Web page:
Those who fail to maximize their contributions or take advantage of their employer match are missing important opportunities to help ensure they will reach their goals. When combined with target date fund defaults, auto enrollment has helped enormously in getting employees started in their plans and contributing to investments that are aligned with their age and risk tolerance. At the end of 2011, plans featuring auto enrollment boasted an overall participation rate of 82 percent compared with an overall rate of 56 percent for plans without this feature.
Beyond auto enrollment, there are other ways to engage employees and increase plan participation. Plans that offer "full employees engagement programs" – i.e., those that engage employees over a period of time through multiple media, including personalized educational messages to drive particular behaviors, online learning, tools and wizards that simplify decision-making processes, one-on-one assistance, etc. – can help drive plan performance by engaging employees to make healthy planning and investing decisions.
It is important that education programs offered by providers and advisers can target individual participants to drive/encourage them to meet their retirement readiness goal. Many of the plan providers we work with employ leverage state-of-the-art technology. Information automatically included in the quarterly reports show current deferral, employer match, age, gender, salary and growth to calculate how much additional savings is needed to achieve 80 percent of preretirement income.
We often ask the employer, "Do you know how many of your 40-year-olds are on track to reach retirement readiness?" Why is this important? Because if you know how many are not on track, but could educate them to save more, consider the possibilities. Employees may feel confident they can retire at 62, not 67 to start their dream business or follow their passion. Benefit to employer? Age composition of employees becomes younger (may require a 10- to 15-year cycle), thereby reducing cost of health insurance, disability, life and worker's compensation. It is a win-win situation for employee and employer.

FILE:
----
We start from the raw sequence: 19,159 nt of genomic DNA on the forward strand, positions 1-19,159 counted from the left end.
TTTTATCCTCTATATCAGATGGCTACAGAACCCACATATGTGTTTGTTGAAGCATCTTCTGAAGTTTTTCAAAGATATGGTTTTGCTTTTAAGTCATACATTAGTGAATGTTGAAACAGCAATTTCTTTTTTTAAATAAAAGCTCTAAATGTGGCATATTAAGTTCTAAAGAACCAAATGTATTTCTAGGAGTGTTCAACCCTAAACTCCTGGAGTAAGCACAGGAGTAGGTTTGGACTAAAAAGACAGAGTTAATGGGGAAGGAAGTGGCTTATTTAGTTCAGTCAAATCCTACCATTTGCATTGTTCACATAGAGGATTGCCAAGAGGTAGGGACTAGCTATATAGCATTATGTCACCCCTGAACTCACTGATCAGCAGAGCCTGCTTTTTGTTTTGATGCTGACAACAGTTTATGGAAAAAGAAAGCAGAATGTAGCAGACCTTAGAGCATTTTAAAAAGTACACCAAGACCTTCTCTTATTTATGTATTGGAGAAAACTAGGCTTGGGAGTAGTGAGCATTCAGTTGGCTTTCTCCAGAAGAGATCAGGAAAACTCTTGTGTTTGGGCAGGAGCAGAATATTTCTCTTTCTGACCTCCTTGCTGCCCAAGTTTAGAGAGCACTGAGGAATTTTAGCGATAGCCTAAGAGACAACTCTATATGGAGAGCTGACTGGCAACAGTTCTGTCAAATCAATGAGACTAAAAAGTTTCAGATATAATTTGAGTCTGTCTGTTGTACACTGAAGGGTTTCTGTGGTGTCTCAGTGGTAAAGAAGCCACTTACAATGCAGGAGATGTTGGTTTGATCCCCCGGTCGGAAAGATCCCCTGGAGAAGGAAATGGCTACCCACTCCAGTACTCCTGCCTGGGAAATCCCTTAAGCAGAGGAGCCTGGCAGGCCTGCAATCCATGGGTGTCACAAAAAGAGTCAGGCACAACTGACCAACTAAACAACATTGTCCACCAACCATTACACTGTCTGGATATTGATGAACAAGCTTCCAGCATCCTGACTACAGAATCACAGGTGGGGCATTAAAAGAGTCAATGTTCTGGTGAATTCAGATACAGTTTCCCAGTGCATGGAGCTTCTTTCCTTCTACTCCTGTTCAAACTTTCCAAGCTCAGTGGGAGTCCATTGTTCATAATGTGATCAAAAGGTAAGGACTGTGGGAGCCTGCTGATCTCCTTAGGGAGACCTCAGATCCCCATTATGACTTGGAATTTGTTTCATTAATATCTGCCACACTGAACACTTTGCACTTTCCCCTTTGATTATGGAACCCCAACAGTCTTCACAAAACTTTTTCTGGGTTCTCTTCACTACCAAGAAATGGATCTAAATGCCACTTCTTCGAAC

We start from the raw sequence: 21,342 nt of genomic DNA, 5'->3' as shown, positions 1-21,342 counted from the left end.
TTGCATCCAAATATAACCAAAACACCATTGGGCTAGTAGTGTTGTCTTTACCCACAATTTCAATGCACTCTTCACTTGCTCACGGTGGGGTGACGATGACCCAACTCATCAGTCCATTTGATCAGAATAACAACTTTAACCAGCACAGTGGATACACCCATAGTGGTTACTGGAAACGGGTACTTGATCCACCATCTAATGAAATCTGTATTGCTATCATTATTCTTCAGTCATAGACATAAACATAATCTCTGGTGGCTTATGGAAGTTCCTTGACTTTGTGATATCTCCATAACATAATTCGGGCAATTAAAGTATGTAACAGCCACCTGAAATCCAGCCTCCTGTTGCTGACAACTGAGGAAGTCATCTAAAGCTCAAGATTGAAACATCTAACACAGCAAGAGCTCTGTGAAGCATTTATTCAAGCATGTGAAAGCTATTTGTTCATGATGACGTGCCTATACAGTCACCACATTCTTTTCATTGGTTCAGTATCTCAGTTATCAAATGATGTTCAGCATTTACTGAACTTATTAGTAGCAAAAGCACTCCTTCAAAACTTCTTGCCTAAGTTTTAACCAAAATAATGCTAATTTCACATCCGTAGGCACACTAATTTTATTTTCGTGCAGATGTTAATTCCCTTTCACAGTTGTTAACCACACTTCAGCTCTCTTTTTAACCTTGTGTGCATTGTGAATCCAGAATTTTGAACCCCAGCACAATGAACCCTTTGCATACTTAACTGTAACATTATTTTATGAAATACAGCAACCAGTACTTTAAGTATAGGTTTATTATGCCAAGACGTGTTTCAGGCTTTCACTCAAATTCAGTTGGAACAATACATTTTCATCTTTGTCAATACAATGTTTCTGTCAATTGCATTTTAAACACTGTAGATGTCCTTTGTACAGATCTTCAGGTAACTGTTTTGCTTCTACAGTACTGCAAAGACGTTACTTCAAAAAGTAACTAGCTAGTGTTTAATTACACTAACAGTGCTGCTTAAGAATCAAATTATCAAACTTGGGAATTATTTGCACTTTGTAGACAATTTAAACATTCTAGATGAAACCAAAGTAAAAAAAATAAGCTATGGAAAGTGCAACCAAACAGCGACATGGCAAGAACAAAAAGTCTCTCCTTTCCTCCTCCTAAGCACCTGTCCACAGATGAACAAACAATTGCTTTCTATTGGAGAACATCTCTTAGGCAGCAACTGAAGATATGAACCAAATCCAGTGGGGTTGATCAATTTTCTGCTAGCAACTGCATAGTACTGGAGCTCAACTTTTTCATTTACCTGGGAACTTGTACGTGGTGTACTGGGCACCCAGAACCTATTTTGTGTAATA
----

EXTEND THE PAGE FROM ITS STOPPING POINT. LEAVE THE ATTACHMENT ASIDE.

When it comes to enrollment, plans adopting engagement programs were twice as likely to increase enrollment rates, as compared to plans with fewer engagement opportunities (54 percent versus 27 percent, respectively).
Employees often need help understanding how the decisions they make today can impact their savings in the future. Early intervention matters, as participants in plans that leverage educational communications after enrollment were six times more likely to increase their deferral rates than those in plans without post-enrollment communications (12 percent increase deferrals versus 2 percent, respectively).
Proactive engagement and education is critical as more than 60 percent of plans with auto enrollment – small and large alike – set the default deferral rate at only 3 percent, and 59 percent of participants have yet to change their contribution rates after being defaulted. As a result, the average deferral rate among auto-swept auto-enrollment participants is just 4.7 percent – a much lower rate than the average 8.8 percent among all plans.
Sponsors also can help ensure that deferral rates grow over time by using an automatic annual increase program, which has proven to be particularly effective for both younger and lower-income participants. In fact, for the youngest participants, more than half of all deferral increases can be attributed to an auto annual increase program. Furthermore, when automatically swept into such a program, only 6.5 percent opt out of it within 12 months.
At Maryniw Financial, we make extreme efforts to encourage the employee to increase savings rather than focus on investing. Emphasis on saving may be a simpler proposition than making investment decisions. Once the savings decision has been made, the investment process becomes easier.
For plans sponsors, the introduction of annual increase programs should be carefully considered. Jeffrey Inman, consumer behavior expert and associate dean of Research and Faculty at the Katz School of Business, University of Pittsburg, cautions: "It might be fruitful to examine the nature of annual increase programs that lead to the greatest usage level. If the increases are too large in too short of time frame, opt-outs will probably skyrocket. The key is to make it as "painless" as possible by setting lower, gradual increases."
• Terry Maryniw and Aaron Maryniw are investment advisers with Maryniw Financial, 901 E. Oak St., Lake in the Hills. Email firstname.lastname@example.org, call 847-658-9251 or visit www.maryniwfinancial.com.